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Brandeis University's Community Newspaper — Waltham, Mass.

How many lives before game over?

Published: March 10, 2006
Section: Arts, Etc.

How many near-death experiences can a man have in a lifetime? If youre a non-fictional person like you, then perhaps maybe 12.7 give or take 13. Though if youre like me, you can rack up something on the order of 47. One for the time you had to undergo minor oral surgery involving a mild coma-inducing opiate, another for the time you gave blood involving what certainly felt like a mild coma-inducing opiate given that both lapses into unconsciousness felt pretty much the same, and the other 45 for the time you were driving in a car with a transmission jerking like a bucking bronco with latent Parkinsons disease while a passing cement truck sprayed congealed cement sludge on your windshield and your power windows were broken.

47 near-death experiences may seem like a lot to absorb in one short lifetime, but thats nothing compared to the non-fictional person I saw on TV on a Delta Song flight on the Discovery Channel on a program called Untold Stories of the ER, which does nothing but tell stories about the ER, which makes sense. This man had a condition called Somethingreallyscientificsounding, which means that the nerve regulating his heartbeat was located too close to his esophagus. In normal people, when this nerve experiences a drastic drop in body temperature, as when you run around Siberia in nothing but your underwear and a pair of gloves, the heartbeat stops for the evolutionarily advantageous reason that you should just die already because its so cold.

In this man, however, since his nerve was too close to his esophagus, whenever he drinks a cup of cold water, his heart stops. Sure, it restarts after the area warms up again a few seconds later, but technically, he pretty much dies every day. On the show, the doctors were having a lot of fun with this patient, and he didnt seem to mind. After all, his heart had been stopping after every glass of cold water, so whats the big deal if he dies a few more times? Theyd give him a glass of cold water, hed take three sips, flatline, and the doctors would watch him in awe until, about 20 seconds later, his heart would restart and hed be fine.

Hey Jerry! You gotta see this! one doctor would call out to another on the show, assuming the other doctors name was Jerry.

Yeah, what is it? Jerry would ask.

OK, take a sip, the non-Jerry doctor would say to the patient. And this would go on until the whole room was full of doctors giddy with delight over this man who could, on demand, provide a real-life near-death experience for everyone in the room.

While watching this show, I suddenly came upon a very fundamental axiom of successful television programming. That is, in order for a show to be successful, it has to suck its audience in with a healthy dose of near-death experiences that it can keep going back to again and again and again. For Untold Stories of the ER, this feat wasnt so hard to orchestrate since the show is entirely true untold told stories, and they were in the ER, which by definition means that everything is a near-death experience. So all the producers of the show had to do was dramatize them and you have a great show.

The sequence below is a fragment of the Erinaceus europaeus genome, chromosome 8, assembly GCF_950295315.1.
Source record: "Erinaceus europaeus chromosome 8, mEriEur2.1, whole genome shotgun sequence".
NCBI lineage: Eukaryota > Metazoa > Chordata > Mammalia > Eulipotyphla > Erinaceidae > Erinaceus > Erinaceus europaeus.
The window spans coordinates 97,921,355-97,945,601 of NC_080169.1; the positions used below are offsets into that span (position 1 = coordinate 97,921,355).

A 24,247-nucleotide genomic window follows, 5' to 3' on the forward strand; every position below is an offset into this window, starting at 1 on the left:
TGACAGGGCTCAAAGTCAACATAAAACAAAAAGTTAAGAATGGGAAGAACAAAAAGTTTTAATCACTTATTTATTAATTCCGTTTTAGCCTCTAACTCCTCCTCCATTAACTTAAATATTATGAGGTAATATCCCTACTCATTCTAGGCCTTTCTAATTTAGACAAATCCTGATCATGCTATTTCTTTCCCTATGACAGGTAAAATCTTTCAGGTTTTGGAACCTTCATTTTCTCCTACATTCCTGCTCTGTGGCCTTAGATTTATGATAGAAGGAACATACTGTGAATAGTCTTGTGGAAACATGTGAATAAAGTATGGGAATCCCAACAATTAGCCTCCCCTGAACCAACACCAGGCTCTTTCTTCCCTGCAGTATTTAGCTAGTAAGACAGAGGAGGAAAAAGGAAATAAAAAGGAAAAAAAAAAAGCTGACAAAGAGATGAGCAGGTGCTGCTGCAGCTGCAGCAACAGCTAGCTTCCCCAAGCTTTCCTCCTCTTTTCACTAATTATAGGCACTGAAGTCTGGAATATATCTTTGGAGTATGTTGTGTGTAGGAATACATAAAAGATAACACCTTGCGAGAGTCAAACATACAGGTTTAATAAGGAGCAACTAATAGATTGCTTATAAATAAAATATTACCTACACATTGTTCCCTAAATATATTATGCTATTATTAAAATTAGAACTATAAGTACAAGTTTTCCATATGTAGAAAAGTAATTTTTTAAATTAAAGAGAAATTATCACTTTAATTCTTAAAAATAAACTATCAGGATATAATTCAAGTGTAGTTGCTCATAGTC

For fictional shows, though, the going gets tougher. Its hard to make up a real, believable near-death experience that you can stick in every episode, let alone the several near-death experiences that you need to squish in that one hour of programming to keep the audience sweaty and excited enough to buy the body heat-activated deodorant the television-sponsoring companies in the commercials are trying to sell them.

This is when I realized how ingenious the Star Trek franchise really was. The producers of Star Trek and its sister shows Star Trek: The Next Generation, Star Trek: The Next Generation After That, Star Trek: Deep Space Nine, Star Trek: Voyager, Star Trek: Enterprise, Star Trek: Please, Please Stop it Already, and Star Trek: For the Love of God I cant Take this Anymore Either Turn off the TV or Gouge out my Eyeballs, were so ingenious because they could believably fabricate any near-death experience they wanted while at the same time bypassing the usual requirement of explaining to the audience whats actually going on and why everyone on the crew is seriously about to die in five seconds.

The dialogues, as I remember them, went sort of like this:

DATA: Captain, the antimatter injectors seem to be in quantum flux due to the tachion theta radiation being emitted from the cloaked Klingon ship, which, if adjusted to a field modulation of .052 percent, could reverberate in the warp core and cause everyone in the crew to morph into superintelligent evil monkeys and then die in five seconds.


DATA: Aye, captain.

Nobody watching this show really had any idea WHY everyone was about to die, but the producers were smart enough to realize that the bulk of their audience was guys, a stock of human that likes to pretend that they understand everything about tachion theta radiation reverberating in a warp core at a modulation of .052 percent, even though they dont. As a result, they werent usually bothered by the fact that they couldnt tell you anything about the plot, and as long as they got their near-death experience, they were sweaty, excited, happy, and more than willing to buy truckloads of body heat-activated deodorant.

And after a good episode of Star Trek, who wouldnt be sweaty and excited? I think I need a nice refreshing drink of cold water.